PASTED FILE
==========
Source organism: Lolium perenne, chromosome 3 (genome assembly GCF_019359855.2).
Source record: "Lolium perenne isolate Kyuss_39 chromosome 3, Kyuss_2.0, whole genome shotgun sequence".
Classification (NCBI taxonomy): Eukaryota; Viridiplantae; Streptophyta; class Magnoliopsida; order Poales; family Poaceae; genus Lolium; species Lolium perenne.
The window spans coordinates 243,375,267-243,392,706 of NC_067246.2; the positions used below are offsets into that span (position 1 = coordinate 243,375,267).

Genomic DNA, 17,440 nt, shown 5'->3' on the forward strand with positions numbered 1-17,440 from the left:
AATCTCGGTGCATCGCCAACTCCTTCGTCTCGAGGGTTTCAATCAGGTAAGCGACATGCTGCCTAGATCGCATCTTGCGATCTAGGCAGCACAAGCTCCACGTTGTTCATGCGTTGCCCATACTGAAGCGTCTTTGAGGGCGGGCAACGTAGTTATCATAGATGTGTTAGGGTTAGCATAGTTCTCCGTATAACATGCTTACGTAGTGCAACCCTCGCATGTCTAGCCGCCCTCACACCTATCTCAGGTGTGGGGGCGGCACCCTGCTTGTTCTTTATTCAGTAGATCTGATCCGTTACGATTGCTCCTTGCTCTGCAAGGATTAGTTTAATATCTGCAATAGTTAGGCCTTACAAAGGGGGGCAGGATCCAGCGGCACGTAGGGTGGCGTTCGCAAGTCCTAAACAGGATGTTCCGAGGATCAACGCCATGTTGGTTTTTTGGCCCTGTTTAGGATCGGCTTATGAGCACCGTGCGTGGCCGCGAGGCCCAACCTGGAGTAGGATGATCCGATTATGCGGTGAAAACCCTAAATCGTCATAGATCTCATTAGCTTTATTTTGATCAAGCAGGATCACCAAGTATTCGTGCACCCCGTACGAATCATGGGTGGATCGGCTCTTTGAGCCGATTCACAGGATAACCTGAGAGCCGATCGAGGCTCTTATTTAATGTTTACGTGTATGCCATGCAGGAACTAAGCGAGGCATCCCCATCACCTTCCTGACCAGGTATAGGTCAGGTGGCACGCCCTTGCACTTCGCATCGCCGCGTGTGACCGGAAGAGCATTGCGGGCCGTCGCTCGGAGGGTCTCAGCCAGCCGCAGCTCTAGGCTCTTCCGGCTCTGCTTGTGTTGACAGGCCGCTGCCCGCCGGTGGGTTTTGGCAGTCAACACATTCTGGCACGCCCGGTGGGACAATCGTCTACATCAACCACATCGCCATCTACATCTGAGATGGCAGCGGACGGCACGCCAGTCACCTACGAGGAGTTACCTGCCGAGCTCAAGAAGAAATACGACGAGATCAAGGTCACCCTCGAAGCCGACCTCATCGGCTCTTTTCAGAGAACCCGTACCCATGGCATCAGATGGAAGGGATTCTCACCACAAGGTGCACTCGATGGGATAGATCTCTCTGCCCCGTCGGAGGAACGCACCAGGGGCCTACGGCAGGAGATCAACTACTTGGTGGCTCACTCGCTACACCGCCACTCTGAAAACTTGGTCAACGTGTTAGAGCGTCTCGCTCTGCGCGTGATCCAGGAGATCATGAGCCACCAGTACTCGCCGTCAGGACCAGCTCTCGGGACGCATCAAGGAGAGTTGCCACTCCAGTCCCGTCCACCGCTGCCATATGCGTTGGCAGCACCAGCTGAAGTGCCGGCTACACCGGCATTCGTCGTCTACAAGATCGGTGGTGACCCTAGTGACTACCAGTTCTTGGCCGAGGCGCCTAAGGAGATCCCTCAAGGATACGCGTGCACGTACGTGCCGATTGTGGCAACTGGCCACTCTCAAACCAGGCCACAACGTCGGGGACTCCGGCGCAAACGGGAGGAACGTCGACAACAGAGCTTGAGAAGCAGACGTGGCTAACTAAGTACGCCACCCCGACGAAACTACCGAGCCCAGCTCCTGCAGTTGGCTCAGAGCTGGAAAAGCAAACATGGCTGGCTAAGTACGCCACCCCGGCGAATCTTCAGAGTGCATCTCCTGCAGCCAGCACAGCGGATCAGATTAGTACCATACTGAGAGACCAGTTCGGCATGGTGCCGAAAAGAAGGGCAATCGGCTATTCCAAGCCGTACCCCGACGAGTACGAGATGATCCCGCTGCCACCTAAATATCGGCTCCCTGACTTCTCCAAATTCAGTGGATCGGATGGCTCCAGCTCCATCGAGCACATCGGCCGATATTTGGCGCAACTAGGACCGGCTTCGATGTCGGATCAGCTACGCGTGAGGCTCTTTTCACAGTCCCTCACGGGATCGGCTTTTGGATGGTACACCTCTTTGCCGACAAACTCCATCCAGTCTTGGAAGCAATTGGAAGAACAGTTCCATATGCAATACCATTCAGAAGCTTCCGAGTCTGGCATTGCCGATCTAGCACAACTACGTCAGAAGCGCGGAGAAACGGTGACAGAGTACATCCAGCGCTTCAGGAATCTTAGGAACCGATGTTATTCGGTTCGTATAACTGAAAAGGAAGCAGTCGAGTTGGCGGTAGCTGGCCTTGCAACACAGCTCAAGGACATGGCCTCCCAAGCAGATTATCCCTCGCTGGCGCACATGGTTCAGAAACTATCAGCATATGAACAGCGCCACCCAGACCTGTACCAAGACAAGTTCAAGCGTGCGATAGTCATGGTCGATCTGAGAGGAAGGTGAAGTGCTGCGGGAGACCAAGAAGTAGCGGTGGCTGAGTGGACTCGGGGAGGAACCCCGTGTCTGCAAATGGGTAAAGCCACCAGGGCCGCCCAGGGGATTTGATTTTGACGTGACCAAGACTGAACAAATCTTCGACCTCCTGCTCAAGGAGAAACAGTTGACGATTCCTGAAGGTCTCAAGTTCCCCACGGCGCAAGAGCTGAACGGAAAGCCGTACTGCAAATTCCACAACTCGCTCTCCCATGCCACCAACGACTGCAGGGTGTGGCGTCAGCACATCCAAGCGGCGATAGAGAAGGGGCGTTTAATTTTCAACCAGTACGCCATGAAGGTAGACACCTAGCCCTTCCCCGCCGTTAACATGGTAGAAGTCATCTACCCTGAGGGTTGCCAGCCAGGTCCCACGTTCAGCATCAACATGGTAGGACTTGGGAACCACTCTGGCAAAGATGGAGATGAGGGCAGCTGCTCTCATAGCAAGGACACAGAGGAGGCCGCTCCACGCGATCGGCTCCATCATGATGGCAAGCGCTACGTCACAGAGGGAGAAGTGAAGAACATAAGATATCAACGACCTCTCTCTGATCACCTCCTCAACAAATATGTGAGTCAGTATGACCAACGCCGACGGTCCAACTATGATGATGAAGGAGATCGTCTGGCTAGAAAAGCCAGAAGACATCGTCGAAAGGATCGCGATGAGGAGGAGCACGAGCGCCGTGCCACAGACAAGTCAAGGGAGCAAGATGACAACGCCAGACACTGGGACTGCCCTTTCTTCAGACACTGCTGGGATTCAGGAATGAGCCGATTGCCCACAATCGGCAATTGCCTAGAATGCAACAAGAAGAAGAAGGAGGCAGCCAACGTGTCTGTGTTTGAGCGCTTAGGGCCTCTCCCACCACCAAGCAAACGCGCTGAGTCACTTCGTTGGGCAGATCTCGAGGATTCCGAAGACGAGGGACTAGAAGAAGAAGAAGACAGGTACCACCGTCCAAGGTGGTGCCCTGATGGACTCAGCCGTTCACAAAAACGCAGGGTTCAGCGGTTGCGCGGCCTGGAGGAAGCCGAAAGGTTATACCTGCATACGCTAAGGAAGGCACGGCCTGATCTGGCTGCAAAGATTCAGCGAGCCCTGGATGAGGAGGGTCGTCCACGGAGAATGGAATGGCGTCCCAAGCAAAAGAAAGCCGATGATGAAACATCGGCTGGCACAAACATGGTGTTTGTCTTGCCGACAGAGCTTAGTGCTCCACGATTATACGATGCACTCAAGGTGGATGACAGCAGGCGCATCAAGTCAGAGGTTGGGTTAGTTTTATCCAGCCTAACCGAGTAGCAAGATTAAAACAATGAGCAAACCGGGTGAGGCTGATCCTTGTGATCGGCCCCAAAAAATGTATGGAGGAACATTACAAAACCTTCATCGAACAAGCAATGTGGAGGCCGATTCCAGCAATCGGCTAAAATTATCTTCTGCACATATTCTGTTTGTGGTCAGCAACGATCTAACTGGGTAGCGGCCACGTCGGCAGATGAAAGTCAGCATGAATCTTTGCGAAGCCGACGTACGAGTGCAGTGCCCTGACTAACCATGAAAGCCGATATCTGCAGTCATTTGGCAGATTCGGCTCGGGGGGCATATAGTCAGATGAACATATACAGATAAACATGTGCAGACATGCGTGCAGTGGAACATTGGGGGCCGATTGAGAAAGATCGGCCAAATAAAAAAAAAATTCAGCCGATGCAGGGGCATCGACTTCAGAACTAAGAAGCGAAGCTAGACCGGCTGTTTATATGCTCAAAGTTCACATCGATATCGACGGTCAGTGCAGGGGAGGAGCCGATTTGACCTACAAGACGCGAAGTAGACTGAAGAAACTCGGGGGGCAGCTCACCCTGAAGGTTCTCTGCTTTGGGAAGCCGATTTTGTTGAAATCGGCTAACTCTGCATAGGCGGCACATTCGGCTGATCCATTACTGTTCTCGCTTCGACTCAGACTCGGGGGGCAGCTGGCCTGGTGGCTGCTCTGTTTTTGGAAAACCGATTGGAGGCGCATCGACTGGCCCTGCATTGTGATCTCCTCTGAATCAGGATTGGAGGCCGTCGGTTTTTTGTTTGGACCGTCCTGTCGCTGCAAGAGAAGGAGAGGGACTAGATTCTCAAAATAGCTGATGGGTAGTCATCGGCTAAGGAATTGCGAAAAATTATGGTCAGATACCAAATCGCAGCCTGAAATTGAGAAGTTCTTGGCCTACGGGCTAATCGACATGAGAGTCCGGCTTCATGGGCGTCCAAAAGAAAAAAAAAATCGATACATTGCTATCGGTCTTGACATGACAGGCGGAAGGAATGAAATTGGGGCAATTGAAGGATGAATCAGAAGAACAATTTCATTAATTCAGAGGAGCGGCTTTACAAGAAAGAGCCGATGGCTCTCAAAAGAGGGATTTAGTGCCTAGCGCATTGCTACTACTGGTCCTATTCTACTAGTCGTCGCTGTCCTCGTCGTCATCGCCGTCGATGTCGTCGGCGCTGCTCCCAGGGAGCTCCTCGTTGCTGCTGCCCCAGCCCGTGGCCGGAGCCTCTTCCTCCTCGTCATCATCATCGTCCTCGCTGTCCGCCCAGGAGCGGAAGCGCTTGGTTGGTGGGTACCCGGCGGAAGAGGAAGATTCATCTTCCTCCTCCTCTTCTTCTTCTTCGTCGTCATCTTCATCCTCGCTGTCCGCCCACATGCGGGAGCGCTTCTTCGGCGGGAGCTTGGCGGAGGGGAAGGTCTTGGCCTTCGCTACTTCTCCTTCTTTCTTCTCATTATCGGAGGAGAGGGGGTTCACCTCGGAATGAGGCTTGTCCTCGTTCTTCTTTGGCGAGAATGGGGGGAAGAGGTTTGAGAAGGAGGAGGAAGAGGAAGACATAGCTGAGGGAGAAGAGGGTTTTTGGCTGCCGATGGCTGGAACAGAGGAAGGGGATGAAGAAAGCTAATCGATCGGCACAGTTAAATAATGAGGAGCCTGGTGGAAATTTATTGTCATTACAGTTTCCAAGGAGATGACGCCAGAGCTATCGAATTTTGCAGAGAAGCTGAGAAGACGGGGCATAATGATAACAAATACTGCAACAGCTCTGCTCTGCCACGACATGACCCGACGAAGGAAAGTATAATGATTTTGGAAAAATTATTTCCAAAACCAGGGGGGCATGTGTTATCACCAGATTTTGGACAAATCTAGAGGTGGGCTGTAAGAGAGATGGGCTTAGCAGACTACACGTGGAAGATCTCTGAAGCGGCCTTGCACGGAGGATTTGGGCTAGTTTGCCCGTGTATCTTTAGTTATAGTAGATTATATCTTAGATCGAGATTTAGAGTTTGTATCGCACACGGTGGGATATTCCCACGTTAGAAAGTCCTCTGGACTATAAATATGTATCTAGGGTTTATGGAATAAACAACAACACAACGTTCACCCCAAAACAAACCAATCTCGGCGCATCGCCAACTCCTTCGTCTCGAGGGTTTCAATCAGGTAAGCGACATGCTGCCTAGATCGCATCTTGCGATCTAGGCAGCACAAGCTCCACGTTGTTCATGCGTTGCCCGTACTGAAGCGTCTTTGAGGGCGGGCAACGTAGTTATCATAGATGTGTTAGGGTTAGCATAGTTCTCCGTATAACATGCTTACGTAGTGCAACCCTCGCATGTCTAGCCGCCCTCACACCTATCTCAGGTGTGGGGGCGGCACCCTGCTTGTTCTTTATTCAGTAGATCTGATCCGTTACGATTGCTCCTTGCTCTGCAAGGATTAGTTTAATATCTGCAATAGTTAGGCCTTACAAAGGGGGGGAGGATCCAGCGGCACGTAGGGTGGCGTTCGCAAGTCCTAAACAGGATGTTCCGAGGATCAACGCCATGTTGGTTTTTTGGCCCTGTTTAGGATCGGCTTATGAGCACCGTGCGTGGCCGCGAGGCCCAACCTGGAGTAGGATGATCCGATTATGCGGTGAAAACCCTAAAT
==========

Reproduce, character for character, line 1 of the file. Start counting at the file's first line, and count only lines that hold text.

Source organism: Lolium perenne, chromosome 3 (genome assembly GCF_019359855.2).